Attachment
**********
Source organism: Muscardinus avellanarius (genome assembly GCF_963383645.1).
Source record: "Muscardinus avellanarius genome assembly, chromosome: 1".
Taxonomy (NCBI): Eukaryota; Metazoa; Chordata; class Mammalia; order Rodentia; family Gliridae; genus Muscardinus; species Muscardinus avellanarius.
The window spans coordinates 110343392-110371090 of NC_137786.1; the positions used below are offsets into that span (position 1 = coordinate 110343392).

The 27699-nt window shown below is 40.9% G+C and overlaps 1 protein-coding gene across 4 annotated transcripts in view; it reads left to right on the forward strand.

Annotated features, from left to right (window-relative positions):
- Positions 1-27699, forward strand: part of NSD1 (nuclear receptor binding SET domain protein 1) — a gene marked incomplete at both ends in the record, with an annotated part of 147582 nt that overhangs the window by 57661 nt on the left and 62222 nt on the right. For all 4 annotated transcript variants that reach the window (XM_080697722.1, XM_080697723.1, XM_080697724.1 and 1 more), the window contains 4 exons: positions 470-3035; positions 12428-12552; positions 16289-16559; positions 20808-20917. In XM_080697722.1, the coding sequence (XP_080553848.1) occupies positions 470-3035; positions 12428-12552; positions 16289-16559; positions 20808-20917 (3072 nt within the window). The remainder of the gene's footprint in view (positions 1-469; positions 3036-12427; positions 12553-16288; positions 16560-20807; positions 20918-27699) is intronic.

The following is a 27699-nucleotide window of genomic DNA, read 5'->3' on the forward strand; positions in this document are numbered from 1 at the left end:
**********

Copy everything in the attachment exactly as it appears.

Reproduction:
Source organism: Muscardinus avellanarius (genome assembly GCF_963383645.1).
Source record: "Muscardinus avellanarius genome assembly, chromosome: 1".
Taxonomy (NCBI): Eukaryota; Metazoa; Chordata; class Mammalia; order Rodentia; family Gliridae; genus Muscardinus; species Muscardinus avellanarius.
The window spans coordinates 110343392-110371090 of NC_137786.1; the positions used below are offsets into that span (position 1 = coordinate 110343392).

The 27699-nt window shown below is 40.9% G+C and overlaps 1 protein-coding gene across 4 annotated transcripts in view; it reads left to right on the forward strand.

Annotated features, from left to right (window-relative positions):
- Positions 1-27699, forward strand: part of NSD1 (nuclear receptor binding SET domain protein 1) — a gene marked incomplete at both ends in the record, with an annotated part of 147582 nt that overhangs the window by 57661 nt on the left and 62222 nt on the right. For all 4 annotated transcript variants that reach the window (XM_080697722.1, XM_080697723.1, XM_080697724.1 and 1 more), the window contains 4 exons: positions 470-3035; positions 12428-12552; positions 16289-16559; positions 20808-20917. In XM_080697722.1, the coding sequence (XP_080553848.1) occupies positions 470-3035; positions 12428-12552; positions 16289-16559; positions 20808-20917 (3072 nt within the window). The remainder of the gene's footprint in view (positions 1-469; positions 3036-12427; positions 12553-16288; positions 16560-20807; positions 20918-27699) is intronic.

The following is a 27699-nucleotide window of genomic DNA, read 5'->3' on the forward strand; positions in this document are numbered from 1 at the left end: